Re: [asa] Consensus science

From: Jack <>
Date: Sat Aug 29 2009 - 01:16:36 EDT

It is possible, that the effect you report here is what is behind the placebo effect. It is not enough to say, "if it works, it works," there needs to be an explanatory mechanism behind it for it to be scientific. I am not trying to imply in anything that I said that acupuncture or chiropractic is dangerous or useless. Cameron was using the increasing popularity of these practices as an example of how the consensus opinion is wrong, but in my opinion this was a very bad example because the consensus is based on scientific opinion, and the popular opinion is pseudoscientific, for lack of a better term.
  ----- Original Message -----
  From: Schwarzwald
  Sent: Friday, August 28, 2009 3:56 PM
  Subject: Re: [asa] Consensus science

  Heya Jack,

  A note: I'm not all that enthused with "alternative medical practices" myself, whatever they may be. I've heard some interesting anecdotes, but for my own part I tend to put at least a bit more stock into mainstream therapies.

  That said, I don't think the issue is as clear-cut as you say. I decided to check out if there have been any studies indicating acupuncture actually works. Sure enough:

  "The study showed that acupuncture increases the binding availability of mu-opioid receptors in regions of the brain that process and weaken pain signals -- specifically the cingulate, insula, caudate, thalamus and amygdala. By directly stimulating these chemicals, acupuncture can affect the brain's long-term ability to regulate pain, the study found."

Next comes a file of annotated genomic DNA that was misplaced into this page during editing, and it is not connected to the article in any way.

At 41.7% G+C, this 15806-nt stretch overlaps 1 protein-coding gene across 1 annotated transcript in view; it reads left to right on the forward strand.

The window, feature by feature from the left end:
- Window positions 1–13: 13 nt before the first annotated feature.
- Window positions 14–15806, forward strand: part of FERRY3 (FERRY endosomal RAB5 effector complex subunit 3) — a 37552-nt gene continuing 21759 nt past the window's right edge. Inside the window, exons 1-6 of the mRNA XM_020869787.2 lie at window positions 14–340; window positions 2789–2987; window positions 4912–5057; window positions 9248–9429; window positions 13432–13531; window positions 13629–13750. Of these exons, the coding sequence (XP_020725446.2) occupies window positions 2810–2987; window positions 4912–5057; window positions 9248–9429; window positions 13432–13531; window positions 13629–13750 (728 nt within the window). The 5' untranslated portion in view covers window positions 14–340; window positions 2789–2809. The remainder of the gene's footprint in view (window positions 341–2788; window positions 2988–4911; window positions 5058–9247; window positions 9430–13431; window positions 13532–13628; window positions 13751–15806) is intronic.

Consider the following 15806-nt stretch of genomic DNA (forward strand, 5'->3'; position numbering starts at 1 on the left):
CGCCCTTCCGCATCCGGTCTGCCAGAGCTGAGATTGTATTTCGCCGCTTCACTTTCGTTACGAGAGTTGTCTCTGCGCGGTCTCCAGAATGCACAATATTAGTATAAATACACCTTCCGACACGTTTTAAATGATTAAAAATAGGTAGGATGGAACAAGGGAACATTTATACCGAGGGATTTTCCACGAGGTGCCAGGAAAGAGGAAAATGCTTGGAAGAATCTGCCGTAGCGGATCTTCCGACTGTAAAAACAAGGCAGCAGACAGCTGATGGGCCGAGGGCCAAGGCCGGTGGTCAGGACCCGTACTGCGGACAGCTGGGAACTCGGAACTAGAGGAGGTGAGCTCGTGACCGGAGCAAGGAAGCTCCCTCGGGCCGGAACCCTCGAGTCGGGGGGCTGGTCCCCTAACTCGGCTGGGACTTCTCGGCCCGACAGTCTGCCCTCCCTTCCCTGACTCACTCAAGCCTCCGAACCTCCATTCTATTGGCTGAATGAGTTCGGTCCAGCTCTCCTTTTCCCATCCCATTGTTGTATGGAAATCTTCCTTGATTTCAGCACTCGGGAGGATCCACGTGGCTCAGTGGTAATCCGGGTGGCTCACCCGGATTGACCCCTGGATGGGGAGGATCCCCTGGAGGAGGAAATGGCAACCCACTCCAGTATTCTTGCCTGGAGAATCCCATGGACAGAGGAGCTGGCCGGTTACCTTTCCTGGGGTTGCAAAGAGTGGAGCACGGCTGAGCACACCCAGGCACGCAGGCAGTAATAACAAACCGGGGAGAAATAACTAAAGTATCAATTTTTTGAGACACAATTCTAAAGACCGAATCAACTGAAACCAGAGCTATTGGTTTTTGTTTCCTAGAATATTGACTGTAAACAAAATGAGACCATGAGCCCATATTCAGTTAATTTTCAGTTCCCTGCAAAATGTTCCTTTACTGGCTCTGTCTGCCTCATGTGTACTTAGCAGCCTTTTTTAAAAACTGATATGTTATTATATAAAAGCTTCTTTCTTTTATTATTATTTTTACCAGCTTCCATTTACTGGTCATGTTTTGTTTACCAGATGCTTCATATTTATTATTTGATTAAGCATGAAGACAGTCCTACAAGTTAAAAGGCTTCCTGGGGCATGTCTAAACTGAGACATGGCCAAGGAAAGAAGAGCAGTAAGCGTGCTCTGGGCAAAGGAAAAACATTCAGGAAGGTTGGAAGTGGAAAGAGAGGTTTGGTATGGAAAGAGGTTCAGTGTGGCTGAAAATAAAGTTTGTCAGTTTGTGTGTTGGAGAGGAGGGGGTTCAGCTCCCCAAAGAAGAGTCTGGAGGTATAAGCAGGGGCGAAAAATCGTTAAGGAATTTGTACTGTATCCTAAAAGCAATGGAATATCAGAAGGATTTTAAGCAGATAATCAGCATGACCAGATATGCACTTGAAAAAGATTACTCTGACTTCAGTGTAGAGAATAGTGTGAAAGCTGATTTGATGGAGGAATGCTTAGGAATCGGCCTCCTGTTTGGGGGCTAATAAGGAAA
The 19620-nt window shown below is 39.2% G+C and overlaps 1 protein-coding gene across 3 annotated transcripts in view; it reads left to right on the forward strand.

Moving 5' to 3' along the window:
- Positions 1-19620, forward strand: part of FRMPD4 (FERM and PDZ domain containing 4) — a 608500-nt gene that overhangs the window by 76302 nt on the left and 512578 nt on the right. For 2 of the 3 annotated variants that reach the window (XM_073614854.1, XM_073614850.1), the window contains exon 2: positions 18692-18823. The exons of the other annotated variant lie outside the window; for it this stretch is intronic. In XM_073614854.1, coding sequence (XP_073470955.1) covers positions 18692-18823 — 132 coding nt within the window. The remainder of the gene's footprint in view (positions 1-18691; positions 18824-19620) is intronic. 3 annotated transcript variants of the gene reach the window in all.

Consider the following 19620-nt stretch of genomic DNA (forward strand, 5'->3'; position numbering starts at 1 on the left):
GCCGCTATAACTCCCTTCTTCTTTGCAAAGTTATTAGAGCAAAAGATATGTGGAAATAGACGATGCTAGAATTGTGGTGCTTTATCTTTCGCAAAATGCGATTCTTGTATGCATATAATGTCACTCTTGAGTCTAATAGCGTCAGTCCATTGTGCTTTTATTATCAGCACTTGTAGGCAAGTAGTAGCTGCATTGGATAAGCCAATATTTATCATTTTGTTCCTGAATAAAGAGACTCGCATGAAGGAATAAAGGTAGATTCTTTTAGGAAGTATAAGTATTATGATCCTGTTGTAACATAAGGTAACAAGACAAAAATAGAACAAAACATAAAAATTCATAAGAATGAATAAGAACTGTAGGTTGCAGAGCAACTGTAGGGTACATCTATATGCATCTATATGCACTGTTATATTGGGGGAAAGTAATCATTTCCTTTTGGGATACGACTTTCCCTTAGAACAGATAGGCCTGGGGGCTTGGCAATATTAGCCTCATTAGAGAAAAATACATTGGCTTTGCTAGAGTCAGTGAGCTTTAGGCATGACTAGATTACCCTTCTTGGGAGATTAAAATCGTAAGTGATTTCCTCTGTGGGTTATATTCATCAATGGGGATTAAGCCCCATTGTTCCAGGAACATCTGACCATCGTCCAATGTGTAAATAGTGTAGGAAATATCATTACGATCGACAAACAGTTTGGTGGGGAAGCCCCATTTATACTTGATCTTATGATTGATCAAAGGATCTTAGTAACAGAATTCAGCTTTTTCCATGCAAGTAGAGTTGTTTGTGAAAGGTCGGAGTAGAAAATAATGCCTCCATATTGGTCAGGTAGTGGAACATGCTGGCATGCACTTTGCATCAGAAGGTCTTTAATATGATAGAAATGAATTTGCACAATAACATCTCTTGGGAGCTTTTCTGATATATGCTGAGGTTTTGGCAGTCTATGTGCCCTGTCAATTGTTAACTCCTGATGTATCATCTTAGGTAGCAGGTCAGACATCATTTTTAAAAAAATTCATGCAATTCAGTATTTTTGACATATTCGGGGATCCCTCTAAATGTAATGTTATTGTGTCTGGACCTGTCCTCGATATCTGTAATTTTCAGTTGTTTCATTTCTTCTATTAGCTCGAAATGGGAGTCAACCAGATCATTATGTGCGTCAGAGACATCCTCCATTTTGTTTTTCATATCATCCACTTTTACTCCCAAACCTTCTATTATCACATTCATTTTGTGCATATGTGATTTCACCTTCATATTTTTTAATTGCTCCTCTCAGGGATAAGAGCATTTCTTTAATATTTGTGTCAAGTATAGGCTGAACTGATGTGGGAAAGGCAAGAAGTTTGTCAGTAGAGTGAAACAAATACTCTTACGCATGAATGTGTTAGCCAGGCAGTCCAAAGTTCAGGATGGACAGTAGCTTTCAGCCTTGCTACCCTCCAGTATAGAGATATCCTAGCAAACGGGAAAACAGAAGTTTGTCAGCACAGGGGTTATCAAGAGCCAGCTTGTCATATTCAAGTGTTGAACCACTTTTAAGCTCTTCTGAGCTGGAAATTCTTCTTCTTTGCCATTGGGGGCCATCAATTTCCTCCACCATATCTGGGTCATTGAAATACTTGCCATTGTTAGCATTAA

Now, I'm not a big fan of science journalism (and I have a healthy skepticism of scientists reporting on their research too), so take this with a grain of salt - at least if you trust the reports about that helping. But at the glance I took, it seems that there's at least recognition that acupuncture could honestly be achieving some valid results. (Chiropractors, I didn't look into much.) I could care less what chi is or what mystical principles acupuncture is based on - if it works, it works. And if it seems to work, it warrants investigation. Even use.

  I think Cameron could have picked some better and less controversial examples to drive his point home, but I don't think he's completely off-base on this.

    There are so many things wrong with this paragraph it is hard to know where to begin. Chiropractic and acupuncture are considered "alternative" medical practices, for good reasons. First there is no scientific basis to them. I have never seen an electronmicrospy of Chi, nor a Chi gel, or fMRI of Chi states. Western Medicine, for all its flaws, is based on science; anatomy, physiology, biochemistry, etc. Acupuncture is based on mystical principles. Chiropractic is based on a philsophy that almost all modern chiropractic practioners have abandoned. The other difficulty is a lack of clear definitions. When someone does a study of chiropractic techniques, they are rarely rigourous in defining exactly what the manipulation is. There are just about as many manipulations as there are practitioners. I find it surprising that you place higher authority in the general public, "everyone goes to chiropracters", and congressman, than you do on the "consensus" medical opinion. I guess that tells us a lot about you.

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Received on Sat Aug 29 01:17:52 2009

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